On 17 March, the Kathmandu Post published another news report. This time 21 people had died of yet another mystery disease”in Kalikot, a mountain district in Nepal´s Far Western region (far to the west’ from Kathmandu). The disease had apparently been prevalent in the area for the previous two months. The numbers ran to several hundreds in villages spread over a wide and rugged terrain of the district. What were the symptoms? “In the beginning, people suffer from severe fever and feel dizzy,” an assistant health worker and chief of the district public health office, was quoted as saying. In January, in Gela village of the same district, seven people had succumbed to this disease. In months that followed, 14 more died of this mystery”ailment. By 18 March, the number of reported deaths had climbed to 26. What happened to those remaining hundreds who were taken ill? We do not know.
And then there is influenza. It is everywhere. From east to west, and north to south, the flu has forced the closure of schools and ‘affected what is often loosely called ´normal life´. In some places it obliged health personnel to scurry around, medical kits in hand, “to bring the runaway disease under control”. District after district and village after village came down with high fever, cough, cold and running noses. Some unfortunates never recovered, as has happened many times in the past.
It killed people in Udayapur to the east, Dadeldhura in the west and Dolakha of the central region. Tens of thousands fell ill all over Nepal. Who did it kill? Prise open the can of worms and some clues are to be found there. In a some of Dadeldhura´s far-flung villages, of those who died, many were dalits. Though the Kalikot deaths were blamed on a “mystery disease, the symptoms sound identical to those of influenza.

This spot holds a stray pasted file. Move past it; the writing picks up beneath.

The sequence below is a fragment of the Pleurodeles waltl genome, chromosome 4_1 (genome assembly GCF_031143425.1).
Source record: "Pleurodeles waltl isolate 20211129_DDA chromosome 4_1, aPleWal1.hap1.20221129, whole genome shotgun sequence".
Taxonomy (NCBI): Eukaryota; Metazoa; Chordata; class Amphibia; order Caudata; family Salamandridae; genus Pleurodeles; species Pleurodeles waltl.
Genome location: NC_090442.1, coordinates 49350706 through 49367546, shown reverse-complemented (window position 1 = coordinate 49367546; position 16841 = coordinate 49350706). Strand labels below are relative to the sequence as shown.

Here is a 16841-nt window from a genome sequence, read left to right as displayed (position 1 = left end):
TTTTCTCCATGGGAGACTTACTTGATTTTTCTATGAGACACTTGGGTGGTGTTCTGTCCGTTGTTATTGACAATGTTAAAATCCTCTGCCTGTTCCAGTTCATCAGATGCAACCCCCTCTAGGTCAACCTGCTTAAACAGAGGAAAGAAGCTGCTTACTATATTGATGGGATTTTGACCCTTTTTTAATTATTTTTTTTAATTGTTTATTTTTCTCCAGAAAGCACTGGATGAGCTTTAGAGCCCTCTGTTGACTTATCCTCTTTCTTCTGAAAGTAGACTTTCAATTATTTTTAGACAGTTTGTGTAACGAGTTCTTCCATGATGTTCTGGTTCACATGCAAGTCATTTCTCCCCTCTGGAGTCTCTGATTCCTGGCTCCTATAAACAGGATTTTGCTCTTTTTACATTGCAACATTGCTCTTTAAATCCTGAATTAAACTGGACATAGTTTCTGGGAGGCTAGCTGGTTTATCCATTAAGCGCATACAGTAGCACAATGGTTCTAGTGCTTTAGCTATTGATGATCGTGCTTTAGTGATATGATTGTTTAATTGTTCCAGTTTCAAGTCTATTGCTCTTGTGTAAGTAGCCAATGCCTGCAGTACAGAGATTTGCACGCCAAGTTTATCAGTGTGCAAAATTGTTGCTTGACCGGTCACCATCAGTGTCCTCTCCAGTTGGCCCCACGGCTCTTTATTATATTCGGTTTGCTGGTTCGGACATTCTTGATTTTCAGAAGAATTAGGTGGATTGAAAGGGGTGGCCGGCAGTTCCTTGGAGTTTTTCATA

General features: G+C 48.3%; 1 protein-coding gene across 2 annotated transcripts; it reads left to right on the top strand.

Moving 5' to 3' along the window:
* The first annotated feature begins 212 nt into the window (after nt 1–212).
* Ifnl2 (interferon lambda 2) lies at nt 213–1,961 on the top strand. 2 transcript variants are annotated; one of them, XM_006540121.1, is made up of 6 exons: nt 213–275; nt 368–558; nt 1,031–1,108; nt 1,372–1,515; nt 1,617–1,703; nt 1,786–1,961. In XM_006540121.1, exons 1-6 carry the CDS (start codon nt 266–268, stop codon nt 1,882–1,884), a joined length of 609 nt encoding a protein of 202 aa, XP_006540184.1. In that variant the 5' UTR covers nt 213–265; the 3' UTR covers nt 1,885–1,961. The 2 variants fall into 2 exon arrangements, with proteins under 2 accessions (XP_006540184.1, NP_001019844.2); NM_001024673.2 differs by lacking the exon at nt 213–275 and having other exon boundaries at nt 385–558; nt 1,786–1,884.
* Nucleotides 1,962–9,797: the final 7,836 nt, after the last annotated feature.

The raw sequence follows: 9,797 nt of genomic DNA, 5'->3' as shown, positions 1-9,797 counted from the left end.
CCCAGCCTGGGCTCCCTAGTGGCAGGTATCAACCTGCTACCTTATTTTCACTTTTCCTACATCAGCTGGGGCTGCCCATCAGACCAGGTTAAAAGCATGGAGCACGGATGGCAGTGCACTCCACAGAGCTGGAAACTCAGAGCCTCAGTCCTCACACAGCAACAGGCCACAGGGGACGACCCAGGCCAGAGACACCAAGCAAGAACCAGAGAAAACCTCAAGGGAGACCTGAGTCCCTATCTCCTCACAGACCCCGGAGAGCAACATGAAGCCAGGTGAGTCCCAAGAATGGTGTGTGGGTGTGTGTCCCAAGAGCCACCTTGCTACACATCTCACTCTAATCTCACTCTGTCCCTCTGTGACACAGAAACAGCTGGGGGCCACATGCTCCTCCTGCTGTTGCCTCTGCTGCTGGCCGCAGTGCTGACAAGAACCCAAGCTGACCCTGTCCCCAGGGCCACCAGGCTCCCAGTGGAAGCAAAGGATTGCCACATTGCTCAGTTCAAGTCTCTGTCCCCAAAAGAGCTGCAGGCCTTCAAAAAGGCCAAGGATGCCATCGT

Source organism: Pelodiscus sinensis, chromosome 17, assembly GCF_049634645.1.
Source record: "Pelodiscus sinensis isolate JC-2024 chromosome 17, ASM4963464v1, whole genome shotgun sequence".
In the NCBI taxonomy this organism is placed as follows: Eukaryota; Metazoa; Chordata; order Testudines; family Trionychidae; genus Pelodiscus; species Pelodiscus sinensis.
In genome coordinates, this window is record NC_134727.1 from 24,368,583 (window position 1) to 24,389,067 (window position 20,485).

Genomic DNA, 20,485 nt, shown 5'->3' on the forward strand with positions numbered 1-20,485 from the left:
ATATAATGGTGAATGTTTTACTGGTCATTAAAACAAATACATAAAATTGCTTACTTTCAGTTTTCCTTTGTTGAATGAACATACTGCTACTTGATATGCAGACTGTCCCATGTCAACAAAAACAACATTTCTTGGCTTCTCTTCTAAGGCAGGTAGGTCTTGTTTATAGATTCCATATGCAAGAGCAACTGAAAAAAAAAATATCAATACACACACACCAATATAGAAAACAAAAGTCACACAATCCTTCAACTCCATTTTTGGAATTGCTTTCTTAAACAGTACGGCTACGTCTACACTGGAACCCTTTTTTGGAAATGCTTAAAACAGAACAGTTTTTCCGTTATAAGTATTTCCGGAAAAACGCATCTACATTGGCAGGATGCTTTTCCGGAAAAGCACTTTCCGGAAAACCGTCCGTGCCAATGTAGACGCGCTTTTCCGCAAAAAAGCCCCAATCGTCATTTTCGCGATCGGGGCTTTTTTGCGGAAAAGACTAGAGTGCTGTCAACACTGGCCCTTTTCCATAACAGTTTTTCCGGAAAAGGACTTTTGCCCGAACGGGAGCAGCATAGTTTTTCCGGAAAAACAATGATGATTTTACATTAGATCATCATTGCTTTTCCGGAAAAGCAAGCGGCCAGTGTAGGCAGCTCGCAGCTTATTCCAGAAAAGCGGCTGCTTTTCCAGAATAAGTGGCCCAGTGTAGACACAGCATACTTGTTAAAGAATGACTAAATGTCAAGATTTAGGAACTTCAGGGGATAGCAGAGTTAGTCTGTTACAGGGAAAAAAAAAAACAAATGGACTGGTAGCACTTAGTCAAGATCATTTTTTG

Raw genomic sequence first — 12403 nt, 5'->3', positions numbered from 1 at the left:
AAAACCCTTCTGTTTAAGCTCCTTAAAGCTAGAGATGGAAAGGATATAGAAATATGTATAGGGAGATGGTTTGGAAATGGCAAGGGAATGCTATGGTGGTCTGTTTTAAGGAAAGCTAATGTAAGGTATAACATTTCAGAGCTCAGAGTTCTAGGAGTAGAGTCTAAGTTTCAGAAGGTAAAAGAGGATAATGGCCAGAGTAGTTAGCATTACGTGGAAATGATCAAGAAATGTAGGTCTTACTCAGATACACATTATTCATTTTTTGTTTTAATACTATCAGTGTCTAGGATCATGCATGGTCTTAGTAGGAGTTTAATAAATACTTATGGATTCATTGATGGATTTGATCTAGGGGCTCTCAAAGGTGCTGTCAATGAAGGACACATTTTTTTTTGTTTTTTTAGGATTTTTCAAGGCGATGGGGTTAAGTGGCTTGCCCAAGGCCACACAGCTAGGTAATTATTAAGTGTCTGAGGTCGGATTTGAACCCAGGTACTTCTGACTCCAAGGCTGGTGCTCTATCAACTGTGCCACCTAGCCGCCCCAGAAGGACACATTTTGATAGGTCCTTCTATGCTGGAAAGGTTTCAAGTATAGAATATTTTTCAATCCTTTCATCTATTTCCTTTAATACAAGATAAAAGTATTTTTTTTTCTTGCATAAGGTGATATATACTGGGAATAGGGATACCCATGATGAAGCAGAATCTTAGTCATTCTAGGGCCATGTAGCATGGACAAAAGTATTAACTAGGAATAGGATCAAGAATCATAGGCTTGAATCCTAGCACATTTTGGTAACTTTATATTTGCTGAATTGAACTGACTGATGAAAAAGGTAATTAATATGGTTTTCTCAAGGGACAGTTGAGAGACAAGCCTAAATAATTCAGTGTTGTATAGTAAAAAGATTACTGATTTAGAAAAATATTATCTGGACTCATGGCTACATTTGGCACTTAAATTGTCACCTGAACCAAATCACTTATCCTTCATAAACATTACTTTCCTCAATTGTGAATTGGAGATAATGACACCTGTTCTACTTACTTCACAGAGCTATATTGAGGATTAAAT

There is no slack in the ´discovery´ of new tuberculosis cases either. And this despite claims of a more than 95 percent success rate in the department of health´s much acclaimed Directly Observed Treatment Short Course (DOTS) programme. Malaria is also not to be forgotten. In fact, it is unlikely to let itself be forgotten. Malaria is back with a vengeance, even in the middle-hills, where it was once mistakenly thought to have been banished forever. And the fact that these are reports coming from villages distant from Kathmandu (and therefore deemed ‘´remote´) is an indication that the sick are also those excluded from the socio-economic mainstream.
If the news reports are taken at face value than nature is of course the invariable culprit. There is a tendency to blame every calamity that overtakes people on the seasonal vagaries of nature. The temperature is temperamental. The precipitation is too precipitate. Clouds burst, rivers flood and lands slide of their own accord. It is world of chaos. The ´monsoon´, ´change of weather´, ´floods, ´rise in temperature´, ´drop in temperature´, are among the many causes ritually invoked to explain away society´s own role in the diseases and the deaths. But epidemics talk. They speak quite bluntly about how society functions: who lives and who dies in which society, where and when.